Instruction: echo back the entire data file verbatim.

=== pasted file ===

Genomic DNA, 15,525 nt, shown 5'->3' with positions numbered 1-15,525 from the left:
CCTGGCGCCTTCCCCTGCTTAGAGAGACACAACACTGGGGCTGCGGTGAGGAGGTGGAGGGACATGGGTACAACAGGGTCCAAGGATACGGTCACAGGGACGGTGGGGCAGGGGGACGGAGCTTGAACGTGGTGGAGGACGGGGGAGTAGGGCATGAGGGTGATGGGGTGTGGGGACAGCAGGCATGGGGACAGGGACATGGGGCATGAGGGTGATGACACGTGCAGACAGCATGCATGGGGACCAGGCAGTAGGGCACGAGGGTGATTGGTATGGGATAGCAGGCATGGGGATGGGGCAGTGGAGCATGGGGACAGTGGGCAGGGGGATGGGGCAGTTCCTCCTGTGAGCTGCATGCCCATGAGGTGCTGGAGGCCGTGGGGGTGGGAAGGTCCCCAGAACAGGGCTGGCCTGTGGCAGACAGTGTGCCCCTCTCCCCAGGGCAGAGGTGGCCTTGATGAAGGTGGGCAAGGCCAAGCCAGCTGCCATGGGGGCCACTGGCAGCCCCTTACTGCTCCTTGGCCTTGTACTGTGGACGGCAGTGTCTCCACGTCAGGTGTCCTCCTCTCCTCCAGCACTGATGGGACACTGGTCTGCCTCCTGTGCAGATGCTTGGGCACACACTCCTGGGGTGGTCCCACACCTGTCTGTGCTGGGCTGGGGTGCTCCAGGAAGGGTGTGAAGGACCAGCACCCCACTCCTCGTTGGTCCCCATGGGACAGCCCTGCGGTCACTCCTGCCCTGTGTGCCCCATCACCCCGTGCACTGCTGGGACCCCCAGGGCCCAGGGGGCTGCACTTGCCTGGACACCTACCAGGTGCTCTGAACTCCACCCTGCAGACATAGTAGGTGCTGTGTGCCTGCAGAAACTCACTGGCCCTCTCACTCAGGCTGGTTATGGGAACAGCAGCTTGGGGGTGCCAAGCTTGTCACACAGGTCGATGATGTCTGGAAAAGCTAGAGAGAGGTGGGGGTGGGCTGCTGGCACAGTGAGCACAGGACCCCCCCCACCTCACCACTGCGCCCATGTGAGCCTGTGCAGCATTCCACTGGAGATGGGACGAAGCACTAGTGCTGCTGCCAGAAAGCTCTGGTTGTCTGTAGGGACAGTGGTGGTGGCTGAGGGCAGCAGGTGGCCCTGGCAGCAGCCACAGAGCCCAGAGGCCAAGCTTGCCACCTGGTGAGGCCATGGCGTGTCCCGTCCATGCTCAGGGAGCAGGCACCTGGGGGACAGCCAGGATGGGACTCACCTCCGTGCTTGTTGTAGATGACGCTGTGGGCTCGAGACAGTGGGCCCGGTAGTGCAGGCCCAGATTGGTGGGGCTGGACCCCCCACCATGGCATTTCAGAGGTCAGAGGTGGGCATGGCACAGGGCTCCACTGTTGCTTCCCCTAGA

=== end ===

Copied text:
Genomic DNA, 15,525 nt, shown 5'->3' with positions numbered 1-15,525 from the left:
CCTGGCGCCTTCCCCTGCTTAGAGAGACACAACACTGGGGCTGCGGTGAGGAGGTGGAGGGACATGGGTACAACAGGGTCCAAGGATACGGTCACAGGGACGGTGGGGCAGGGGGACGGAGCTTGAACGTGGTGGAGGACGGGGGAGTAGGGCATGAGGGTGATGGGGTGTGGGGACAGCAGGCATGGGGACAGGGACATGGGGCATGAGGGTGATGACACGTGCAGACAGCATGCATGGGGACCAGGCAGTAGGGCACGAGGGTGATTGGTATGGGATAGCAGGCATGGGGATGGGGCAGTGGAGCATGGGGACAGTGGGCAGGGGGATGGGGCAGTTCCTCCTGTGAGCTGCATGCCCATGAGGTGCTGGAGGCCGTGGGGGTGGGAAGGTCCCCAGAACAGGGCTGGCCTGTGGCAGACAGTGTGCCCCTCTCCCCAGGGCAGAGGTGGCCTTGATGAAGGTGGGCAAGGCCAAGCCAGCTGCCATGGGGGCCACTGGCAGCCCCTTACTGCTCCTTGGCCTTGTACTGTGGACGGCAGTGTCTCCACGTCAGGTGTCCTCCTCTCCTCCAGCACTGATGGGACACTGGTCTGCCTCCTGTGCAGATGCTTGGGCACACACTCCTGGGGTGGTCCCACACCTGTCTGTGCTGGGCTGGGGTGCTCCAGGAAGGGTGTGAAGGACCAGCACCCCACTCCTCGTTGGTCCCCATGGGACAGCCCTGCGGTCACTCCTGCCCTGTGTGCCCCATCACCCCGTGCACTGCTGGGACCCCCAGGGCCCAGGGGGCTGCACTTGCCTGGACACCTACCAGGTGCTCTGAACTCCACCCTGCAGACATAGTAGGTGCTGTGTGCCTGCAGAAACTCACTGGCCCTCTCACTCAGGCTGGTTATGGGAACAGCAGCTTGGGGGTGCCAAGCTTGTCACACAGGTCGATGATGTCTGGAAAAGCTAGAGAGAGGTGGGGGTGGGCTGCTGGCACAGTGAGCACAGGACCCCCCCCACCTCACCACTGCGCCCATGTGAGCCTGTGCAGCATTCCACTGGAGATGGGACGAAGCACTAGTGCTGCTGCCAGAAAGCTCTGGTTGTCTGTAGGGACAGTGGTGGTGGCTGAGGGCAGCAGGTGGCCCTGGCAGCAGCCACAGAGCCCAGAGGCCAAGCTTGCCACCTGGTGAGGCCATGGCGTGTCCCGTCCATGCTCAGGGAGCAGGCACCTGGGGGACAGCCAGGATGGGACTCACCTCCGTGCTTGTTGTAGATGACGCTGTGGGCTCGAGACAGTGGGCCCGGTAGTGCAGGCCCAGATTGGTGGGGCTGGACCCCCCACCATGGCATTTCAGAGGTCAGAGGTGGGCATGGCACAGGGCTCCACTGTTGCTTCCCCTAGA